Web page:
If the notion that a reputable institution would promote a nefarious activity like spamming seems farfetched, observe how, just as the exhibition closed, the director of the school’s prestigious Media Lab announced a quarter million dollar “disobedience award” at a wildly popular “forbidden research” symposium. Funded by the founder of LinkedIn, a company built on the monetization of social networks, the award was meant for “the fields of scientific research, civil rights, freedom of speech, human rights, and the freedom to innovate.”12 Here we witness the way the school socializes its members into the “disruptive” techno-libertarian values that sustain it. The call for the “forbidden”—announced in the public relations materials—marks a kind of return of the repressed, where anxieties stemming from the enormous gap between the development of technological equipment and the social interactions of the people who come to use it may resurface as art. In exploring this interstitial zone between technology and conduct, Hadjithomas and Joreige may be interpreted as uttering their own trick apology, raising difficult questions about the ideological roots and geopolitical outcomes of a technicist ideology unabashedly promoted by the institution that hosted their exhibition.
Jacob Stewart-Halevy is an assistant professor in the Art History Department at Tufts University.
- George Marcus, “Ethnography in/of the World System: The Emergence of Multi-Sited Ethnography,” Annual Review of Anthropology 24 (1995), 95–117.↵
- Finn Brunton, Spam: A Shadow History of the Internet (Cambridge, MA: MIT, 2013).↵
- See Immanuel Wallerstein, World Systems Analysis: An Introduction (Durham, NC: Duke University Press, 2006). ↵
- Arjun Appadurai, ed., The Social Life of Things: Commodities in Cultural Perspective (Cambridge, England: Cambridge University Press, 1986).↵
- Daniel Jordan Smith, A Culture of Corruption: Everyday Deception and Popular Discontent in Nigeria (Princeton, NJ: Princeton University Press, 2007).↵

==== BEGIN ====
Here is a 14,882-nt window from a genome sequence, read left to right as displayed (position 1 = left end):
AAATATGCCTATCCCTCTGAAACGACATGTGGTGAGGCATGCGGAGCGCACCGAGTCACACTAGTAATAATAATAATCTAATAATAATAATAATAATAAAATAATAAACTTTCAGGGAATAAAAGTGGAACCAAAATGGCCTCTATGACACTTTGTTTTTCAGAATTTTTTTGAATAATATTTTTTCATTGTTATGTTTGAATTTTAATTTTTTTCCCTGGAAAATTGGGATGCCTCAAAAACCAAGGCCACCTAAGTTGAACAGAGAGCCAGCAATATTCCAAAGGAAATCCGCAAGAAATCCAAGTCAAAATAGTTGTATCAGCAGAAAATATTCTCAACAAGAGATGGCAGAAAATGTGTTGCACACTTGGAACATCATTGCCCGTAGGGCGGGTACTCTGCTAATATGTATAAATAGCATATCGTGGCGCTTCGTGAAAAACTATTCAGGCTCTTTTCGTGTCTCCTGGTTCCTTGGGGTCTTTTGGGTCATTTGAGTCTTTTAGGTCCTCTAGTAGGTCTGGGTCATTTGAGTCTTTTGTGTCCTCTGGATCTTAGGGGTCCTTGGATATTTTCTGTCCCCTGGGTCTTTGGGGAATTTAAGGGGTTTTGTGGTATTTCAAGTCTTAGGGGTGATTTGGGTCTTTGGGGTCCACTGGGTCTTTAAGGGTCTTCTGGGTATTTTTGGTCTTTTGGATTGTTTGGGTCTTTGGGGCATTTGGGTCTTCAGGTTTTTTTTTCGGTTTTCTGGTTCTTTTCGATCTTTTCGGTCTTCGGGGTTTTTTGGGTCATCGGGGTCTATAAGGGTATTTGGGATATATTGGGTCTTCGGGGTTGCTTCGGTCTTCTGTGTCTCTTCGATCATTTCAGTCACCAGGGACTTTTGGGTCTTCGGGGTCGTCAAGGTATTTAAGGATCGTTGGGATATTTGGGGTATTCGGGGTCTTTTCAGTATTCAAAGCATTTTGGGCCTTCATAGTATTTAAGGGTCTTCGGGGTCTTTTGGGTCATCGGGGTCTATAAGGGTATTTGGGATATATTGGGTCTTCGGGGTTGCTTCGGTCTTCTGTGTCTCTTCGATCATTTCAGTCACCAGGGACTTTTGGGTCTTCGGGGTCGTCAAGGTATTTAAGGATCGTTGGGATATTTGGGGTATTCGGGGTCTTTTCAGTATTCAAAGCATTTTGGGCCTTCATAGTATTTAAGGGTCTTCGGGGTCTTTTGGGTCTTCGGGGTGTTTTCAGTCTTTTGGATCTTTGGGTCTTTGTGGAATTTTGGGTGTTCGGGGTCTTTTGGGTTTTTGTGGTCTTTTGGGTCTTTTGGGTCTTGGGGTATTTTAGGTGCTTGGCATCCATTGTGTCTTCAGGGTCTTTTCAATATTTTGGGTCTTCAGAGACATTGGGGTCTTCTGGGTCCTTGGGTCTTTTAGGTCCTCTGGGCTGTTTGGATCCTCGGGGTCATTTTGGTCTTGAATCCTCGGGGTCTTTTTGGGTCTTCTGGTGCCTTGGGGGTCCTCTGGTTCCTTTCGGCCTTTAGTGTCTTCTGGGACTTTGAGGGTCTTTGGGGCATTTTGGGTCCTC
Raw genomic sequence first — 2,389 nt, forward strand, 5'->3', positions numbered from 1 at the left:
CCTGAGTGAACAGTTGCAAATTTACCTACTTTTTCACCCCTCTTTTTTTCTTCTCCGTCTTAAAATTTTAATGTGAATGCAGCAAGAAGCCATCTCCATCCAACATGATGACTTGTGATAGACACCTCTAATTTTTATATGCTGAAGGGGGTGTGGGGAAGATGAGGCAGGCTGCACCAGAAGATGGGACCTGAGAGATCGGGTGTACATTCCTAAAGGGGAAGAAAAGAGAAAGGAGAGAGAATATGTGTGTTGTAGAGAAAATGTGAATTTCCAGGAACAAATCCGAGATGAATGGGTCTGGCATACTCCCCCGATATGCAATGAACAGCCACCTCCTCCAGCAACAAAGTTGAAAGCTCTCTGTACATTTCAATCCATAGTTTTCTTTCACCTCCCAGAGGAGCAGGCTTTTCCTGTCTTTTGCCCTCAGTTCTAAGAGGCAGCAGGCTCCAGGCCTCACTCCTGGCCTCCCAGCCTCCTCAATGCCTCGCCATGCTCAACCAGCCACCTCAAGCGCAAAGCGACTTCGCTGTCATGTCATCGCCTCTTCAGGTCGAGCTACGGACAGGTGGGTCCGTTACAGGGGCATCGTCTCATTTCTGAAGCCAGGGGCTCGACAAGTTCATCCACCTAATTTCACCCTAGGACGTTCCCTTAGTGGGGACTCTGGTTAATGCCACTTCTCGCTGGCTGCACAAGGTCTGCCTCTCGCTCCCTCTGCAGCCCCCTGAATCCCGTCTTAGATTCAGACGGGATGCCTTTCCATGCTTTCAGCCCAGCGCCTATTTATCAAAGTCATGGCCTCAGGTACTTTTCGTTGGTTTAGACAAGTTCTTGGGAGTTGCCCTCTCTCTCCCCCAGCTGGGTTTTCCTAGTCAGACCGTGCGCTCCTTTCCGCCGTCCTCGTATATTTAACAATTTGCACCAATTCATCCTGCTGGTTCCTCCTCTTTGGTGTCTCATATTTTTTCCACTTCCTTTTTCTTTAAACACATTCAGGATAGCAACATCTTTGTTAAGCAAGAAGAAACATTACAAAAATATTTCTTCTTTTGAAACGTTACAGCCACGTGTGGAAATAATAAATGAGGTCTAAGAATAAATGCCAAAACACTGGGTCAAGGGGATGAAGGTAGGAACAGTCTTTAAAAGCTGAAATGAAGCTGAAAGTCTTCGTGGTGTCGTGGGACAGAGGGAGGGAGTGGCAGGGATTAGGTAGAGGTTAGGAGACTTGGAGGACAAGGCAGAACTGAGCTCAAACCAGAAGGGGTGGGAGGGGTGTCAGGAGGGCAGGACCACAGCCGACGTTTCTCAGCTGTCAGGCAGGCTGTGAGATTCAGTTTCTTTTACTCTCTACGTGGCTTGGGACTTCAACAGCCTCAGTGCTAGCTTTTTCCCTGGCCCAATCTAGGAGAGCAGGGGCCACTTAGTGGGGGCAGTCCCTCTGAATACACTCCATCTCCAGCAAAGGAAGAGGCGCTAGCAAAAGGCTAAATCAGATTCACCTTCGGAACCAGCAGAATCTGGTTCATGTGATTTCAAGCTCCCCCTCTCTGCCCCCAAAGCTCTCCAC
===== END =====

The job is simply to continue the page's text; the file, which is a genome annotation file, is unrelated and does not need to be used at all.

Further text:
- In the catalog Hadjithomas and Joreige released prior to the opening, writers interpret the artists’ project from cultural, philosophical, historical, and geographic perspectives that draw heavily on the MIS paradigm. See Joana Hadjithomas and Khalil Joreige, The Rumors of the World: Rethinking Trust in the Age of the Internet, ed. Omar Kholeif (Berlin: Sternberg, 2015). Contributors include Nicholas Auray, Finn Brunton, Joana Hadjithomas & Khalil Joreige, Henriette Huldisch, Omar Kholeif, Norman M. Klein, Eric Mangion, Laura U. Marks, Franck Leibovici, Sarah Perks, Jacques Rancière, Uzma Rizvi, and Rasha Salti. ↵
- Paolo Freire, Pedagogy of the Oppressed, trans. Myra Ramos (New York: Herder and Herder, 1970).↵
- See Diana Franssen and Steven ten Thije’s exhibition Museum Modules, Play Van Abbe, Part 2: Time Machines, which restaged Bo Bardi’s Malraux installation at the Van Abbe Museum in the Netherlands, in 2010, and Roger Buergel, “‘This Exhibition Is an Accusation’: The Grammar of Display According to Lina Bo Bardi,” Afterall 26 (2011), 51–57.↵
- Howard Saul Becker, “Moral Entrepreneurs,” Outsiders: Studies in the Sociology of Deviance (New York: Free Press, 1973).↵
- Erving Goffman’s writing on access rituals appears in Behavior in Public Places (New York: Free Press, 1963); Relations in Public (New York: Basic Books, 1971); and Frame Analysis (New York: Harper & Row, 1974).↵
- Henriette Huldisch and Sarah Perks, “Introduction,” in Rumors of the World, 14. In Spam, Brunton outlines the seminal role the Compatible Time Sharing System (CTSS) at MIT played during the 1960s in the remote sharing of information, which serves in his book as a prehistory of internet communication in the present.↵
- Joi Ito, “Rewarding Disobedience,” statement on the MIT Media Lab Website, https://medium.com/mit-media-lab/rewarding-disobedienceae194d9f0785#.2mgbydksz. For further reflections on Ito’s concept of technological disobedience, see his treatise “On Disobedience,” https://joi.ito.com/weblog/2016/03/21/on-disobedience.html.↵